As we headed north in the bay towards Point Pinos, we were surrounded by so many sea lions and sea otters that it was hard to know where to look. Joining them were harbor seals and a few small pods of dolphins. Several tour boats were milling about. It occurred to me that this was the perfect place for such enterprises as they hardly needed to leave the dock before being able to produce views of all of the animals people bought tickets to see.
As we rounded the point and entered the open Pacific, the sea lions and otters thinned out and we started to see humpback whales.. and the fish of which Monterey Bay has the second highest proportion of in the world: Great White sharks. They're around almost everywhere in pretty scarce numbers, but I had never seen one in the wild until now. Now I've seen about a dozen! They were mostly minding their own business. At first, we thought they were more dolphins until they got closer and we could see their tails. Falling in is always bad, especially in water this cold, but with these guys around, you may not make it that long.
We turned south along the coast and shut down the engines. About a minute after that, the wind decreased until it was just enough to push us. That would have been fine, but the storm we had ridden out in Monterey left a long swell behind. As our mast swayed back and forth as we rolled over them, the sails would fill, collapse and back, over and over again. We were still moving, so they were helping more often than not, but the banging and shaking did a real number on my nerves as I sequentially worried about every single piece of the boat until I got to the end of my list. Then I would start all over again...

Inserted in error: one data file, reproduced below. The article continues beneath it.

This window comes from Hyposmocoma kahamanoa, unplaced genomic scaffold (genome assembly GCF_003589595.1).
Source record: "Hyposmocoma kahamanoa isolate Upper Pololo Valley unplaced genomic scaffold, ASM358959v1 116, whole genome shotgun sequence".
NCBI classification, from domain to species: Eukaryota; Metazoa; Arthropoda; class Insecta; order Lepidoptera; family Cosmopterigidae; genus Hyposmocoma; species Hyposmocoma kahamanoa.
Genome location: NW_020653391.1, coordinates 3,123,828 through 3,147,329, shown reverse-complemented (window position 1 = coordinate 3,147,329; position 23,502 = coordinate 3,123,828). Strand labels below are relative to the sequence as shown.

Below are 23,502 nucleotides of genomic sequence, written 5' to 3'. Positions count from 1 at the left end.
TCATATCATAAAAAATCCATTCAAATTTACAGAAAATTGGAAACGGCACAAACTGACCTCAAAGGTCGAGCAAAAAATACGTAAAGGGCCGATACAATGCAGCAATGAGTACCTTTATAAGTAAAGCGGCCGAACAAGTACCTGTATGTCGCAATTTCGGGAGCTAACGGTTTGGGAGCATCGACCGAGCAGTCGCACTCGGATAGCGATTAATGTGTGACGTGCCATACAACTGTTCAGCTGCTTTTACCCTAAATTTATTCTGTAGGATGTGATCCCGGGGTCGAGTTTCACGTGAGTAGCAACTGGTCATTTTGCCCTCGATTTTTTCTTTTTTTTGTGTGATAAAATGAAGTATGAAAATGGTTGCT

As we crossed Carmel Bay, we came apron several large rafts of kelp that had broken free in the storm and drifted into deep water. We alternated between dodging patches that we could see and using a boat hook to free ourselves from those we didn't. Night came, which freed Maryanne from being able to see any kelp as she took the first watch.
Sailing South along this wild coast and enjoying the sunrise
By the time she woke me, the wind was up, the sails were quiet, and we were moving smartly. We arrived at San Simeon just after daybreak and set our anchor right in front of the winery in the middle of the little cove between the point and the pier. Hearst Castle could be seen atop the hill above. Only a little of the swell was making it around the point to Begonia. There was just enough for a gentle rocking on board, although, by the time it got to the beach, it would have been too much of the dinghy. We contented ourselves with a day in and simply enjoyed the views.
Views of Hearst Castle while we rested in the Bay